“Nurse was an inspiration. Survivor made city her home.” By Michael McGowan. Newcastle Herald Friday 6 March 2015 p.17. (B/W)
“Nurse was an inspiration. Survivor made city her home.” By Michael McGowan. Newcastle Herald Friday 6 March 2015 p.17. (Colour)


Margaret Illukol Speech By Miss Diedre Anderson (1MB PDF)



I first met Margaret in 1980 when I was a Nurse Educator at Gosford Hospital & Margaret applied to commence her Nurse Training.

To meet Margaret was to be immediately impressed by her courage and determination. Initially her studies were quite a struggle for her, but she was in a supportive & caring environment & no one doubted for a minute that she would succeed. Such was her intelligence & strength of character.

And of course she was never without the love and support that the Rotary families gave her. That meant a great deal to Margaret, & succeeding in her Nurse Training was one way she could show her appreciation for all they had done for her.

When Margaret successfully completed her training she came to Royal Newcastle Hospital to work as a Registered Nurse. I was then the Director of Nursing. Margaret was a very good nurse – there are many here today who know that better than I do. But one couldn’t help but be impressed by her quiet gentle manner & the sense of humour that was evident in her ever present smile.

As I was not in the clinical areas, where she worked, our paths did not cross very often, but we did keep in touch.

I well remember Margaret coming to see me to say she was planning to write a book about her life. I was thrilled for her. As hers was certainly a story worth telling.

Perhaps there were times when Margaret regretted telling me about her plans for a book, because whenever I saw her after that, I would ask her how the book was progressing! Nudge Nudge!

She took it in good part of course, as she had that quiet sense of humour that stood her in good stead, & it became a bit of a joke between us.

Then came the wonderful day when she proudly told me the book was finished. What an achievement – another of Margaret’s goals attained. And then, in 1990, the excitement of the night of the Book Launch! With all her friends and supporters there to share with her the culmination of years of work, & quite a bit of pain, as it had not been an easy book to write. But she did it!

Margaret will be remembered by all of us for her many special qualities that made her such a unique person. Not the least of which was her courage – the courage it took initially for her to survive that dreadful ordeal of being mauled by a Hyena.

The courage it took for her to face years of pain and surgery – more that 70 operations. The courage it took for her to persevere to gain an education – her HSC at the age of 23.

And then the courage it took for her to pursue her dream to become a Nurse, with all that that entails. Not the least being the need to be involved with people when she was so self conscious about her appearance. It took great courage, and perseverance, but Margaret achieved her goal.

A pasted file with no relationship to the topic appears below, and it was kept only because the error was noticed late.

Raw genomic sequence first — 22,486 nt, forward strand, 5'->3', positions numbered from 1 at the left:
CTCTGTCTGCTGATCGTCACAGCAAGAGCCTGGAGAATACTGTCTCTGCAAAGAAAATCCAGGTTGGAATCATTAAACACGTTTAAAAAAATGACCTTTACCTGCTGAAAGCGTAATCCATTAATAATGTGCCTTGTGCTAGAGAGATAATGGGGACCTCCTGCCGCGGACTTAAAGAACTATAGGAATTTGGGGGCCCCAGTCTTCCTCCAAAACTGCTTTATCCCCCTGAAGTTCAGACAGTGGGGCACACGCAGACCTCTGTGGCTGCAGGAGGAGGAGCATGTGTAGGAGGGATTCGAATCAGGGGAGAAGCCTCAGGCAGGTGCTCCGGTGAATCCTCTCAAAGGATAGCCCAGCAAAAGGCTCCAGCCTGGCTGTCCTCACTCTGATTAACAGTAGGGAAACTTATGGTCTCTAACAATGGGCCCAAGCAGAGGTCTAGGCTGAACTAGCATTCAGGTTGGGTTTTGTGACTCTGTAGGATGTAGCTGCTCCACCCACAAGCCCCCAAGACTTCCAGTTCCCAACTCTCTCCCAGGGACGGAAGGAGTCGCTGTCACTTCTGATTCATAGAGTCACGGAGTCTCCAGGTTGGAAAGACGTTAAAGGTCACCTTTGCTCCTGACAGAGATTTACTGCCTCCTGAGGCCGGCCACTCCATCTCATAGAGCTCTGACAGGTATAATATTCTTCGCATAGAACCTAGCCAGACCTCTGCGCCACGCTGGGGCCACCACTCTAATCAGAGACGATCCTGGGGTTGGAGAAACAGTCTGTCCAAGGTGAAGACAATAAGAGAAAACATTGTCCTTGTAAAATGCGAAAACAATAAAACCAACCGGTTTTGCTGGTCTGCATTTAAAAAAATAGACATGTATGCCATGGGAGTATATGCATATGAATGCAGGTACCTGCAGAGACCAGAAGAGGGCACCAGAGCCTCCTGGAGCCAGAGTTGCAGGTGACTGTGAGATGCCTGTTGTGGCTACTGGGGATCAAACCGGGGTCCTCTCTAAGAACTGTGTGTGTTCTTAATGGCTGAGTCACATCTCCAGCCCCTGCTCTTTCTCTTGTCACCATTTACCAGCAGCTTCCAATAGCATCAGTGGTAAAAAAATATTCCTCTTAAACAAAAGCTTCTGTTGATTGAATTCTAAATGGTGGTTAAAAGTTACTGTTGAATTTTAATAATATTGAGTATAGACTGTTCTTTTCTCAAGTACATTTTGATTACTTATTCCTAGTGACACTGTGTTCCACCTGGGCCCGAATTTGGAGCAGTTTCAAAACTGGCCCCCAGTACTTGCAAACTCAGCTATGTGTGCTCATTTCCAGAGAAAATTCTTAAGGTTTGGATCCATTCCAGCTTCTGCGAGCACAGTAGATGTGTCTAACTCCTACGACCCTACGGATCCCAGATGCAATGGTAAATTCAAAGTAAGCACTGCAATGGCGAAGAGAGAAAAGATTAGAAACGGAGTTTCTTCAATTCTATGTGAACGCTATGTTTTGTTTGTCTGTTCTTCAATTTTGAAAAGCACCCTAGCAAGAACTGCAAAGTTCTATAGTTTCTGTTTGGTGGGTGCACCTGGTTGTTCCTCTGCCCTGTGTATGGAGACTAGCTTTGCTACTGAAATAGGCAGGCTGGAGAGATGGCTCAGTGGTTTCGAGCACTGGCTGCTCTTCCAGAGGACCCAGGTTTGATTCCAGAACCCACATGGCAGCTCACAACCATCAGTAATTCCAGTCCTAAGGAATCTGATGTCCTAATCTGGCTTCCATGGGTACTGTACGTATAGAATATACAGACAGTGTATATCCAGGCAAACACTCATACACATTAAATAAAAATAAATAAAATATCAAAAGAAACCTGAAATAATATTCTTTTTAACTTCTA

The Nursing profession has indeed been enriched because Margaret had a dream to be a nurse and did not give up until her dream came true.

And I count myself fortunate to have been a small part of that dream.

Thank you Margaret.” – Miss Diedre Anderson


Extract from the acceptance speech of Sam Owori, President Nominee, at Atlanta Rotary International Convention, 14th June, 2017.

“I joined Rotary in 1978, and I will remain forever grateful to two people. First is my friend, doctor, and mentor, professor Charles Olweny, who invited me and made it his duty to persuade a reluctant and suspicious me to attend a Rotary club meeting. I finally went out of respect and was pleasantly surprised to discover that the club was full of people I already knew. This is the power of invitation and persistence.

Charles brought me into Rotary. But what made me want to remain a Rotarian were two successful Rotary projects, starting with a young Karimajong girl, Margaret Rose Illukol, from a remote north-eastern part of Uganda. Margaret’s entire face had been chewed up by a hyena when she was left sleeping alone in the thatched hut of her nomadic parents. The Rotary Club of Kampala took up the case, and after wide press publicity, Australian Rotarians came ahead of American Rotarians and collected Margaret from Kampala and took her to Newcastle, Australia, where it took more than 20 complicated surgeries over several years for her face to be reconstructed. Margaret Rose not only survived, but went on ahead to become a registered nurse at the same hospital where she had been treated.” – (Courtesy of Professor Howard Bridgman and Emeritus Professor Maree Gleeson, OAM)



2020 The Rotary District 9670 Margaret Illukol Trust Health Scholarships


Rotary District 9670 Margaret Illukol Trust Health Scholarship

Margaret died in 2015 and left her estate to the Rotary District 9670 to establish a Trust to be used for charitable purposes in the community within Rotary District 9670 boundaries.